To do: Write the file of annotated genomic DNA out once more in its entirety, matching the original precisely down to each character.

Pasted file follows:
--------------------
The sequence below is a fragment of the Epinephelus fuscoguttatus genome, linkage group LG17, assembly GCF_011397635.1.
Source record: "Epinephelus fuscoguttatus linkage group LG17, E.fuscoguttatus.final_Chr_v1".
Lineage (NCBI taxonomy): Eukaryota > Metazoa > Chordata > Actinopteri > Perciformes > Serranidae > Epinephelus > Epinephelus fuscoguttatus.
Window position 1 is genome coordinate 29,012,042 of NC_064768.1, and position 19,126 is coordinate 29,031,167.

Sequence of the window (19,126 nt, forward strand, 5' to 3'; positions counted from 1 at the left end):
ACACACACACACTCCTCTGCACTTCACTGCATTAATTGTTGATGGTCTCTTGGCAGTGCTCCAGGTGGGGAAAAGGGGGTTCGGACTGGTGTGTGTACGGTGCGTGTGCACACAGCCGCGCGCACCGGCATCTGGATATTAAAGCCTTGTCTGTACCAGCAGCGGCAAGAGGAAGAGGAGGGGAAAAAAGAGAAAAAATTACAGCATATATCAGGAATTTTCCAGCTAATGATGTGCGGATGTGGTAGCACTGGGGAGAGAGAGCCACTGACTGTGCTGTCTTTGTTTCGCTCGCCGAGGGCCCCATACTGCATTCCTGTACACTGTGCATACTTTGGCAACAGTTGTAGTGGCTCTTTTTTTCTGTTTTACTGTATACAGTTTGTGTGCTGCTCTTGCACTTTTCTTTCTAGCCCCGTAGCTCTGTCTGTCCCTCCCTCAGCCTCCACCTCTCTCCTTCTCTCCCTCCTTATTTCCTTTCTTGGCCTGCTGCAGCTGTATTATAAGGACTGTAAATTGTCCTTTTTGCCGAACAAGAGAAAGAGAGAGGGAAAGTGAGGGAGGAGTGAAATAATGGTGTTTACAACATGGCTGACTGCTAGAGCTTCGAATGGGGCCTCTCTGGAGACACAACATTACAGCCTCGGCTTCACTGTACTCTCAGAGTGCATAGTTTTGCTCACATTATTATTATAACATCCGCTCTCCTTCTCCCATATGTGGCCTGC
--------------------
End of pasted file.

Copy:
The sequence below is a fragment of the Epinephelus fuscoguttatus genome, linkage group LG17, assembly GCF_011397635.1.
Source record: "Epinephelus fuscoguttatus linkage group LG17, E.fuscoguttatus.final_Chr_v1".
Lineage (NCBI taxonomy): Eukaryota > Metazoa > Chordata > Actinopteri > Perciformes > Serranidae > Epinephelus > Epinephelus fuscoguttatus.
Window position 1 is genome coordinate 29,012,042 of NC_064768.1, and position 19,126 is coordinate 29,031,167.

Sequence of the window (19,126 nt, forward strand, 5' to 3'; positions counted from 1 at the left end):
ACACACACACACTCCTCTGCACTTCACTGCATTAATTGTTGATGGTCTCTTGGCAGTGCTCCAGGTGGGGAAAAGGGGGTTCGGACTGGTGTGTGTACGGTGCGTGTGCACACAGCCGCGCGCACCGGCATCTGGATATTAAAGCCTTGTCTGTACCAGCAGCGGCAAGAGGAAGAGGAGGGGAAAAAAGAGAAAAAATTACAGCATATATCAGGAATTTTCCAGCTAATGATGTGCGGATGTGGTAGCACTGGGGAGAGAGAGCCACTGACTGTGCTGTCTTTGTTTCGCTCGCCGAGGGCCCCATACTGCATTCCTGTACACTGTGCATACTTTGGCAACAGTTGTAGTGGCTCTTTTTTTCTGTTTTACTGTATACAGTTTGTGTGCTGCTCTTGCACTTTTCTTTCTAGCCCCGTAGCTCTGTCTGTCCCTCCCTCAGCCTCCACCTCTCTCCTTCTCTCCCTCCTTATTTCCTTTCTTGGCCTGCTGCAGCTGTATTATAAGGACTGTAAATTGTCCTTTTTGCCGAACAAGAGAAAGAGAGAGGGAAAGTGAGGGAGGAGTGAAATAATGGTGTTTACAACATGGCTGACTGCTAGAGCTTCGAATGGGGCCTCTCTGGAGACACAACATTACAGCCTCGGCTTCACTGTACTCTCAGAGTGCATAGTTTTGCTCACATTATTATTATAACATCCGCTCTCCTTCTCCCATATGTGGCCTGC